The banking industry has always been at the forefront of adopting emerging technologies and has a strong track record for technology-led leadership. This is true in the case of AI too, which has been adopted by many banks in a variety of important functions. Today, this assumes greater significance, as the usage of online and mobile banking channels has risen significantly, and customers have cut down their branch visits in the wake of the pandemic. This has pushed banks to raise their bar for providing digital experiences, as customers expect the same experience that they have been accustomed to from digital upstarts.
With AI, banks can achieve their objectives, as this technology can truly be used to automate their processes (leading to greater efficiencies), engaging with customers and personalising experiences (leading to better customer satisfaction) and risk management. Let us now look at some critical areas in a bank where AI can make a pivotal difference.
Speeding up the process of customer onboarding
AI can make a significant difference in the way banks onboard customers. For example, when a customer wants to open a new bank account or applies for a loan, he or she has to provide a number of documents and identification proofs to the bank. The bank then has to physically scan each document to authenticate the document. This is even more applicable when a customer applies for a loan, and a bank checks bank statements, identification proofs, and other financial details to determine the credit worthiness of the customer. As these are manual activities, they are error-prone and time consuming. Additionally, as there is no real-time verification of information submitted by the customer, there is a possibility of missing or inadequate information.
In an AI-enabled eKYC platform, the entire process can be automated by using AI-driven face match and document verification algorithms. Once the process of eKYC starts, the data from the Government issued ID card and photo can be matched with the live selfie video to authenticate the customer. Data from ID cards is extracted using smart OCR and validated against government supported databases. This helps in completing the KYC in less than one minute compared to a minimum of 2-3 days that is required for customer onboarding.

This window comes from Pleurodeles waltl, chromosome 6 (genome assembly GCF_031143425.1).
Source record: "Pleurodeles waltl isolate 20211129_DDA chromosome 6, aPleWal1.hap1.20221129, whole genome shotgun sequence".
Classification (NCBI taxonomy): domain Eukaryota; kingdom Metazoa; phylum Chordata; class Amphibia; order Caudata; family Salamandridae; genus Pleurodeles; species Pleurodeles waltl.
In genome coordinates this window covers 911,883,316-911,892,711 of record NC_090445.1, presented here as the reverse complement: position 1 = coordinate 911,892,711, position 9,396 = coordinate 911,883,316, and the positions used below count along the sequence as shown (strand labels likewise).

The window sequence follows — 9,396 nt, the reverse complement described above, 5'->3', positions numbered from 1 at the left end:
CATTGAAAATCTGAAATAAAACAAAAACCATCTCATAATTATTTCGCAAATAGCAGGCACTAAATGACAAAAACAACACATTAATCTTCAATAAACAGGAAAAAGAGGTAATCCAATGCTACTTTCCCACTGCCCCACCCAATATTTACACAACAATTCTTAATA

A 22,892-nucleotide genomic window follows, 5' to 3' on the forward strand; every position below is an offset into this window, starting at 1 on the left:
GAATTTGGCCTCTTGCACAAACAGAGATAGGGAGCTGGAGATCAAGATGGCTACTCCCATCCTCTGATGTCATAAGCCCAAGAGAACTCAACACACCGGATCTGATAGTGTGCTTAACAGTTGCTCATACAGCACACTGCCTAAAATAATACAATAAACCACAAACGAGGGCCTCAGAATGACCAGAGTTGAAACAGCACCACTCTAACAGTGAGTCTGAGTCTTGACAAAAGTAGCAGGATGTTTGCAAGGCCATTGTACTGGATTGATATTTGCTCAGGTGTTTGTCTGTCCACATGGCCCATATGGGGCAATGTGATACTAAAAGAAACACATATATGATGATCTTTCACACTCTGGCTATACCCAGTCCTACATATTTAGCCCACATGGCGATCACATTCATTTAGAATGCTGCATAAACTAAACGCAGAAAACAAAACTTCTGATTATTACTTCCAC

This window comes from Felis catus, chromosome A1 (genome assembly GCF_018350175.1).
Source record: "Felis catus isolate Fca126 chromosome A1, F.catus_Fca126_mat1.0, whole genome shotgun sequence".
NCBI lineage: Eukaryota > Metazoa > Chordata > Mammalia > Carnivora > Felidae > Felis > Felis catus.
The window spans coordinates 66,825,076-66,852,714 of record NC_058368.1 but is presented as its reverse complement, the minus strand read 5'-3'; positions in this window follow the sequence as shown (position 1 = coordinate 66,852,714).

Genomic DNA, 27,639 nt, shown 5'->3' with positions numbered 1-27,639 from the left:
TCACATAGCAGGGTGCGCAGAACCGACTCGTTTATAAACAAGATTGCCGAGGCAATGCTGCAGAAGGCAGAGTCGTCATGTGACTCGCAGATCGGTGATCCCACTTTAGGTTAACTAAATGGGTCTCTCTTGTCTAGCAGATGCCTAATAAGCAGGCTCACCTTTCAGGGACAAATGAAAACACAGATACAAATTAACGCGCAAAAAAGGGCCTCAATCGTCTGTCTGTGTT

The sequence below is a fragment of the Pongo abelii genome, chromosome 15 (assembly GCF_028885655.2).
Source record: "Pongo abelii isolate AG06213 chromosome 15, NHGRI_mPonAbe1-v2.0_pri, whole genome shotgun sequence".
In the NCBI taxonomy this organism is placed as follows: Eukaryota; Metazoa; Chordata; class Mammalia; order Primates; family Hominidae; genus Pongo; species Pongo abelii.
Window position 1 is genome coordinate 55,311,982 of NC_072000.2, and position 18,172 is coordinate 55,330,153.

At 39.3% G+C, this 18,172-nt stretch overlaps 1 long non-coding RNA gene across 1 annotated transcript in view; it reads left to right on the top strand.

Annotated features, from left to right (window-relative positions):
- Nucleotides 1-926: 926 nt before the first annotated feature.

AI can play a big role in reconciliation too. Today, a significant percentage of reconciliation efforts is spent on analysing transactions that already match, instead of focusing on the entries that require more analysis and investigation. AI can help in completely automating the reconciliation process and reduce the time and efforts that it takes to reconcile transactions. As the process is completely automated, there is no possibility of errors.
Raising the bar for customer experience
AI’s potential in raising the bar for customer experience is the highest in the banking industry. The most basic usage of the power of AI can be seen from the way banks have used chatbots to answer customer queries, besides customer acquisition and engagement. A study by Juniper Research in 2019 estimated that the operational cost savings from using chatbots in banking will reach $7.3 billion globally by 2023. While chatbots are now used by almost every bank, a bigger potential for AI lies in personalising experiences for customers. Considering the huge amount of data that banks have at their disposal (demographic data, transaction data, credit card spends, e-commerce transactions), banks are extremely well placed to hyper-personalise the experience for a customer.
The Boston Consulting Group estimates that a bank can garner as much as $300 million in revenue growth for every $100 billion that it has in assets, by personalising its customer interactions. For example, if a customer is paying rent of Rs 20,000 every month, then the AI model could recommend a home loan to you and show you how the EMI for the house could be a lot lesser than the rent you are paying every month. Similar recommendations can be made by the AI engine when a person crosses a certain age-threshold and suggestions can accordingly be made (health insurance, education loan, etc). AI can also understand and suggest the preferred channel that a specific customer prefers to interact with the bank – some are comfortable with email, some with telephonic calls or some could prefer to interact via chat only.